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Anyone read this?

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Andy's blog

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I think it's already been posted, Sabine, but reading it again I still don't think it was very wise of Daddy Djokovic to say what he did.

Aww - that's so lovely to read.  Thanks Angie.

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ESPN  reports Roger has withdrawn for the Rogers cup.
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ESPN  reports Roger has withdrawn for the Rogers cup.
And without giving any reason apparently, although he did have back problems in Hamburg and Gstaad and said he might not be fit enough to play in Montreal.
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Heat is on for Andy Murray’s US Open title defence


The American hard-court season traditionally means high temperatures and humidity, but the Scot feels he is in good shape to retain his US crown after winning Wimbledon, writes Paul Newman

The weather forecast for this week’s Montreal Masters brings good news and bad news for Andy Murray. The good news is that the temperature is not expected to rise much above the mid-twenties and that humidity will not generally be a problem. The bad is that most of Murray’s rivals will welcome the good news even more than the 26-year-old Scot.

While nobody relishes the prospect of playing in gruelling heat and  humidity, Murray knows one of the reasons he has enjoyed so much  success on the north American hard-court circuit is that his supreme  levels of fitness give him an advantage over many of his challengers. Nobody works harder than the world No 2 and his labours have repeatedly paid off at this time of the year.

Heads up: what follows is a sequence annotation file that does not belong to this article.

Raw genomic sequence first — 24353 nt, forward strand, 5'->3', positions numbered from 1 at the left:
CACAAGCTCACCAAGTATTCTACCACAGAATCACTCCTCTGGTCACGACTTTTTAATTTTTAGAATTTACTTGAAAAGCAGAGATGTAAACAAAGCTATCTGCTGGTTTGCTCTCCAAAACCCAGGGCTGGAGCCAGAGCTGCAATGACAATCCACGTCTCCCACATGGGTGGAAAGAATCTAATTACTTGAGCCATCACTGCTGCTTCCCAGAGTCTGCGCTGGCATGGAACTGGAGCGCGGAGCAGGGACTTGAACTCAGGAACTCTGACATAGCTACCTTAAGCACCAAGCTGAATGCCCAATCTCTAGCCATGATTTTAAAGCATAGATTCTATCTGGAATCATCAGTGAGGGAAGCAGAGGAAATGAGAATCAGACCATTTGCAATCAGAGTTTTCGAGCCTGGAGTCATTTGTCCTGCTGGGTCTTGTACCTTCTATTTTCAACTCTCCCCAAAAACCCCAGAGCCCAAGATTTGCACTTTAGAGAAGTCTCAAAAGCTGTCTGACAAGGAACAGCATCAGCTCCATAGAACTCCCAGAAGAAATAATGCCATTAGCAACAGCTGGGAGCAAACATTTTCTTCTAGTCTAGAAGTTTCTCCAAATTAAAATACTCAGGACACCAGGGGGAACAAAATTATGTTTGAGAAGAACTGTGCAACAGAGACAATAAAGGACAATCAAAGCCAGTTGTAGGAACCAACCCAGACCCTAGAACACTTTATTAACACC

For most of the top players this phase of the season involves just three tournaments: an opening Masters Series event in Canada (which alternates between Toronto and Montreal), another in the following week in what are often brutal conditions in Cincinnati, and finally the US Open, which starts three weeks from today.

Murray has an excellent record in all three. He has won the Canadian tournament at both its venues, has twice triumphed in Cincinnati (his first success there in 2008 brought him his first Masters Series title) and has loved the US Open ever since he won his only junior Grand Slam title there in 2004. Murray reached his first senior Grand Slam final at Flushing Meadows four years later and ended Britain’s 76-year wait for a male Grand Slam singles champion when he beat Novak Djokovic in last year’s final.

It might seem strange for a pale-faced and shy young man from Scotland’s smallest city to revel in the heat and brashness of North America, but he thrives in this part of the world.

“Obviously, there’s really not a whole lot going on in Dunblane,” Murray said on a recent visit to New York. “I started travelling when I was 11 or 12. I came over to the States first time and played the Orange Bowl in Miami when I was 11. I started doing quite a lot of travelling and when I got to 15 I moved over to Barcelona, which is a  pretty energetic city. Then, I came over here the first time when I was that age and I just really enjoyed it. I’ve always liked busy places.”

Miami, in particular, has become a second home for Murray, who flew to Montreal in the middle of last week after spending 10 days in Florida honing his game and his fitness. The Scot had wasted little time in getting back to work following his Wimbledon triumph four weekends ago, though he did afford himself the luxury of a brief holiday in the Bahamas.